Contracting out reduces service quality and threatens health and safety
Research has proven beyond a doubt that when cleaning services are outsourced to private companies, the quality of cleaning services goes down.
According to the Canadian Centre for Policy Alternatives, contracted out cleaning leads to higher turnover rates, more health and safety risks, and a decrease in the quality of cleaning services.
In terms of turnover: "The commercial cleaning industry is a very high turnover industry. Although there is a massive demand for efficient, dependable commercial cleaning services, traditional and conventional cleaning companies experience the largest turnover. Companies are losing up to 80% of their cleaning contracts annually due to the lack of quality service, reliability, professionalism and a cleaning company’s ability to stay in business (CCPA, 2012, p. 19).
High turnover rates in the private sector mean cleaners are less experienced, face increased workloads and increases the cost and time dedicated to training. This is because private cleaning is "characterized by sub-standard supervision, a poor work environment, and poverty-level compensation" (CCPA, 2012, p. 21).
Poor working environments and job insecurity also lead to reduced health and safety for employees due to poor safety standards, leading to a greater risk of injury or work-related illness (CCPA, 2012, p. 22).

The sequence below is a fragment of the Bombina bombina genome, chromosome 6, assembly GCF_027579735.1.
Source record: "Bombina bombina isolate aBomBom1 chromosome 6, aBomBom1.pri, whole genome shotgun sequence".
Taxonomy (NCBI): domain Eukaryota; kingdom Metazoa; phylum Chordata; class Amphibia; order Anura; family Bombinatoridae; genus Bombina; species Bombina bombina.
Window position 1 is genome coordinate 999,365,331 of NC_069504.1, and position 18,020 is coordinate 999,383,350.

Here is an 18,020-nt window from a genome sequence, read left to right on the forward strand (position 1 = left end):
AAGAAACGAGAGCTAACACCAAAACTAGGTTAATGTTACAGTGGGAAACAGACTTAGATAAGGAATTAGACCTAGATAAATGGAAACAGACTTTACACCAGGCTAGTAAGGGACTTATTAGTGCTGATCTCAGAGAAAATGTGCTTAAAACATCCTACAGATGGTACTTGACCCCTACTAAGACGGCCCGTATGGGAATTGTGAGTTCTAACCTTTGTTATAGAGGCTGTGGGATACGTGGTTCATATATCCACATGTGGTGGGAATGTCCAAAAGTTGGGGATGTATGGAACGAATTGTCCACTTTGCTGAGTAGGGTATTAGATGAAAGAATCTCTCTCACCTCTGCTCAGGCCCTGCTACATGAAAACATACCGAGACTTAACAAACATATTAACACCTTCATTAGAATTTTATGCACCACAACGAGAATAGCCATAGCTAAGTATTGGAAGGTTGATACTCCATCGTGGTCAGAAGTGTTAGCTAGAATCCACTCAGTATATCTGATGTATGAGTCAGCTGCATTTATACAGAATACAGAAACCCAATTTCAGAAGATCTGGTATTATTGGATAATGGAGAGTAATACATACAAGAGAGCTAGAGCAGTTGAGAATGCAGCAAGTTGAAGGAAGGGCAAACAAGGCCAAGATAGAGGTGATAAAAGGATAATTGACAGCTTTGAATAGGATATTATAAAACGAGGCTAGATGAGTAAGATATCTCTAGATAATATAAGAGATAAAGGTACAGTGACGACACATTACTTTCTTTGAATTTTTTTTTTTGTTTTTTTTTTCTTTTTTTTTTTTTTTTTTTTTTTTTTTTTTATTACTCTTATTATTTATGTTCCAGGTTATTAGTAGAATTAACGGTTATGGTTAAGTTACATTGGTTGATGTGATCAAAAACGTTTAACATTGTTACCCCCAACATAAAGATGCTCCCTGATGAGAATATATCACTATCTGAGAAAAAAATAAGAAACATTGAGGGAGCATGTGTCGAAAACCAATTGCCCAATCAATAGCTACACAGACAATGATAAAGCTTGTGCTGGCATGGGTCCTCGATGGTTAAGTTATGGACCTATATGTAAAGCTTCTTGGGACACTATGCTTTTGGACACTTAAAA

Privatized work also leads to reduced skills and competency in the workplace due to higher levels of disengagement from workers. Workers who are employed directly by the institutions they work for, and when represented by a strong union, are more likely to invest themselves in their work and organization (CCPA, 2005, p. 44).
Common attributes of contracted out include high workloads, unpredictable job routines, lack of support from supervisors and managers, disengagement from the workplace, alongside low wages and few benefits (CCPA, 2005, p. 44).
Private companies are not interested in providing high-quality services. Unlike in-house workers, they are not accountable to workers, students, and the community. They are only accountable to their shareholders and are solely focused on providing low labour and supply costs. On the other hand, in-house work focuses on providing good training and well-supported staff.
By privatizing cleaning services, U of T threatens the health and safety of our community members by putting cleaning services in the hands of a company that is solely interested in making money. Private companies provide worse training, less equipment, and have less familiarity with campus than in-house union workers.
the impact on working conditions and inequality
By contracting out work, U of T believes that it's okay to pay workers poverty-level wages with meagre benefits.
These workers are often unsupported, lack adequate training, overworked, and poorly compensated. Low-wage service workers are disproportionately people of colour, women and recent immigrants, most of who have very few opportunities and have no choice but to take jobs that provide substandard working conditions (CCPA, 2005, p. 42).
"Rather than finding a more hopeful life in Canada, these women and men find themselves trapped. Privatization has pushed them below the poverty line, robbing them of energy, time for family and community, and a sense of well-being." (CCPA, 2005, p. 42.).
Contracted out cleaners make close to minimum wage, and unlike union workers, they lack decent benefits, steady hours, reliable equipment and adequate job security.